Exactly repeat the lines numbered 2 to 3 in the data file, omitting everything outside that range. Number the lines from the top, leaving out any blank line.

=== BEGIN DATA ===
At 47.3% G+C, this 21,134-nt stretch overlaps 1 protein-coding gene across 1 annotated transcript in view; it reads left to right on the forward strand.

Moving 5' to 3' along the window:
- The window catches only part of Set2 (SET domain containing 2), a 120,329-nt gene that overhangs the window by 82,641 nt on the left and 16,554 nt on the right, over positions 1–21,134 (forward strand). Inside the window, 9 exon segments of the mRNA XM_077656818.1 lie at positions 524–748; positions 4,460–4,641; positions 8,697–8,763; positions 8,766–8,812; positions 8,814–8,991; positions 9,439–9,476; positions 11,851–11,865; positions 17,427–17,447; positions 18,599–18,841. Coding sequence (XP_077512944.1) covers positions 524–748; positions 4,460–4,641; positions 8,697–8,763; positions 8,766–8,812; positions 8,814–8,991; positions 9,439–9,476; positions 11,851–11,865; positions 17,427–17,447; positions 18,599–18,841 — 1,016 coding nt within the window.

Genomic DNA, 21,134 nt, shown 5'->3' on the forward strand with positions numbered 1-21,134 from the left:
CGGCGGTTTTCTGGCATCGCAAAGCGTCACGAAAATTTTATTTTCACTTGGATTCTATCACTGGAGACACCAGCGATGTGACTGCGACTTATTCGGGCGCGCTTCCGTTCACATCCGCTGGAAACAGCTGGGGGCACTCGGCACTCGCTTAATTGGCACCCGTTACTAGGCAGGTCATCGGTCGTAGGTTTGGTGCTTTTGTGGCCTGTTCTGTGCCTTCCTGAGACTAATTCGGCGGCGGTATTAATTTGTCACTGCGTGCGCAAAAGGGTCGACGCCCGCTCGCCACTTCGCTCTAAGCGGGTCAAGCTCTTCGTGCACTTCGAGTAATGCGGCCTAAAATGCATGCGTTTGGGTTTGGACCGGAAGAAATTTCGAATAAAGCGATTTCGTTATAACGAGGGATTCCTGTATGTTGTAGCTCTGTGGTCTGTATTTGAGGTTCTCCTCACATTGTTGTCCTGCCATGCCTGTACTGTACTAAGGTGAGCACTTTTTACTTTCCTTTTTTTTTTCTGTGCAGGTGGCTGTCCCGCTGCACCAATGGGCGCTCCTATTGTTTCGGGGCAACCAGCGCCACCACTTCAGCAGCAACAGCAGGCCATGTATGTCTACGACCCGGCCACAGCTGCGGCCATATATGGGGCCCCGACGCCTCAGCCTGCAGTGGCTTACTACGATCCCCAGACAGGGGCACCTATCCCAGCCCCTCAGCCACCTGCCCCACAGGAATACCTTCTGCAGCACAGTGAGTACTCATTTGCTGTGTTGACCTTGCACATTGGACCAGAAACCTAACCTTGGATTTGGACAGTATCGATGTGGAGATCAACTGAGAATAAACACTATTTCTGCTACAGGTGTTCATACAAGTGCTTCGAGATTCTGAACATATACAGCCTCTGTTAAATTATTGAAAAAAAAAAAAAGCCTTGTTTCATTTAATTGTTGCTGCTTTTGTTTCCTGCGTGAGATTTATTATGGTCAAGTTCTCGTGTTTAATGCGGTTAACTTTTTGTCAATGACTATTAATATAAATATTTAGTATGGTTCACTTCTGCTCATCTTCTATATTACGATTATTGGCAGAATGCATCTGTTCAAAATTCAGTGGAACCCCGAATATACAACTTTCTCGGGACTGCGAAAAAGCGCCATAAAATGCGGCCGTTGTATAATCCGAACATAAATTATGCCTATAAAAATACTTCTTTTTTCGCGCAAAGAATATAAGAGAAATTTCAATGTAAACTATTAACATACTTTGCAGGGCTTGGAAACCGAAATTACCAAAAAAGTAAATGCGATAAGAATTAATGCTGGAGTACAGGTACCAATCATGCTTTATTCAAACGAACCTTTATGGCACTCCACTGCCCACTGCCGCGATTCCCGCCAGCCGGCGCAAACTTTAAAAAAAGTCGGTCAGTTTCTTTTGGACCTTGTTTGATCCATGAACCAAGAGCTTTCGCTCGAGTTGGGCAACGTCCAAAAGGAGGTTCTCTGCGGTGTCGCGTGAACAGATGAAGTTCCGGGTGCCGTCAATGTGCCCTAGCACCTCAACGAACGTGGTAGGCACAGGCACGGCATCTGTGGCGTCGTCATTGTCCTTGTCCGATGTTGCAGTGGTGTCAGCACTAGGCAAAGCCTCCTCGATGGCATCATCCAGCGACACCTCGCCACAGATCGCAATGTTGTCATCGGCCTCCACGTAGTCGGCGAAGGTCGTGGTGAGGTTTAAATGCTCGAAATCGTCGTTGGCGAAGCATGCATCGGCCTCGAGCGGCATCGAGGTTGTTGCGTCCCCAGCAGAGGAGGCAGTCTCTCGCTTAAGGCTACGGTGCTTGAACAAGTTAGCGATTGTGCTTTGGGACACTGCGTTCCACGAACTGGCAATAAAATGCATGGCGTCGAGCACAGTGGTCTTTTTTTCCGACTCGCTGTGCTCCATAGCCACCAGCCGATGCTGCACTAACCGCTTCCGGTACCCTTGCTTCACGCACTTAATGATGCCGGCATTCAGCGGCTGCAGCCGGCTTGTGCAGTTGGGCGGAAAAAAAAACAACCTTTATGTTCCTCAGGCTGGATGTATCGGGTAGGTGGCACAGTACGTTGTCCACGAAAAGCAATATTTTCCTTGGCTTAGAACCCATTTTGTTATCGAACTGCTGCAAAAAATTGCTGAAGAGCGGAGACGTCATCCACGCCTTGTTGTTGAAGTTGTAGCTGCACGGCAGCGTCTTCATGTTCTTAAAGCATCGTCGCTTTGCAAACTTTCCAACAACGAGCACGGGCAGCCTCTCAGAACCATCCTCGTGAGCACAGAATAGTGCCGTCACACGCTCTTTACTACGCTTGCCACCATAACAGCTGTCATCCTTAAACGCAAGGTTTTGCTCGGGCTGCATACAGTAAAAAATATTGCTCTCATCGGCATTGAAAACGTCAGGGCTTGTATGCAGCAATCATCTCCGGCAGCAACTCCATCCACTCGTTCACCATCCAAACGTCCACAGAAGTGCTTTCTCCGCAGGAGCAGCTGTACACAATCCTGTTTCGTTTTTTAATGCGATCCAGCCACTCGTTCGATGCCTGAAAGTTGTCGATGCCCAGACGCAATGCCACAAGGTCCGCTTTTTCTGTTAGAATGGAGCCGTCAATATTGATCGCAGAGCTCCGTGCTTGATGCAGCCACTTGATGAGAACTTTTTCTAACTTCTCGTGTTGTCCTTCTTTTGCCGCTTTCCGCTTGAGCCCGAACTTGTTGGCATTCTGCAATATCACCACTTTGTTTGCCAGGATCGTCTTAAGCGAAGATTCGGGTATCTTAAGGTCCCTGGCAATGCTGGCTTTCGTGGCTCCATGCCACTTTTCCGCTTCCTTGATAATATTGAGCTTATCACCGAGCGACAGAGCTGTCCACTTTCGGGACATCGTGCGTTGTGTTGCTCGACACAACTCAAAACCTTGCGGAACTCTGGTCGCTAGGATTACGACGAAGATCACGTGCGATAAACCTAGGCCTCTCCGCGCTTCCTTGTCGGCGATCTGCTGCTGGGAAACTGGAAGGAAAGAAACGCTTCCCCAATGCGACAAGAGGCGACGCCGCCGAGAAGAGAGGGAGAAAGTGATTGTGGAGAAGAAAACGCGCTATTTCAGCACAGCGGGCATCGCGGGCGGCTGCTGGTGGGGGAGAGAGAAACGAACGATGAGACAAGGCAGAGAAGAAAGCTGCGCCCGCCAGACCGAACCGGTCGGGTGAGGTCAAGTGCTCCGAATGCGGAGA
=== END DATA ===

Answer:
Moving 5' to 3' along the window:
- The window catches only part of Set2 (SET domain containing 2), a 120,329-nt gene that overhangs the window by 82,641 nt on the left and 16,554 nt on the right, over positions 1–21,134 (forward strand). Inside the window, 9 exon segments of the mRNA XM_077656818.1 lie at positions 524–748; positions 4,460–4,641; positions 8,697–8,763; positions 8,766–8,812; positions 8,814–8,991; positions 9,439–9,476; positions 11,851–11,865; positions 17,427–17,447; positions 18,599–18,841. Coding sequence (XP_077512944.1) covers positions 524–748; positions 4,460–4,641; positions 8,697–8,763; positions 8,766–8,812; positions 8,814–8,991; positions 9,439–9,476; positions 11,851–11,865; positions 17,427–17,447; positions 18,599–18,841 — 1,016 coding nt within the window.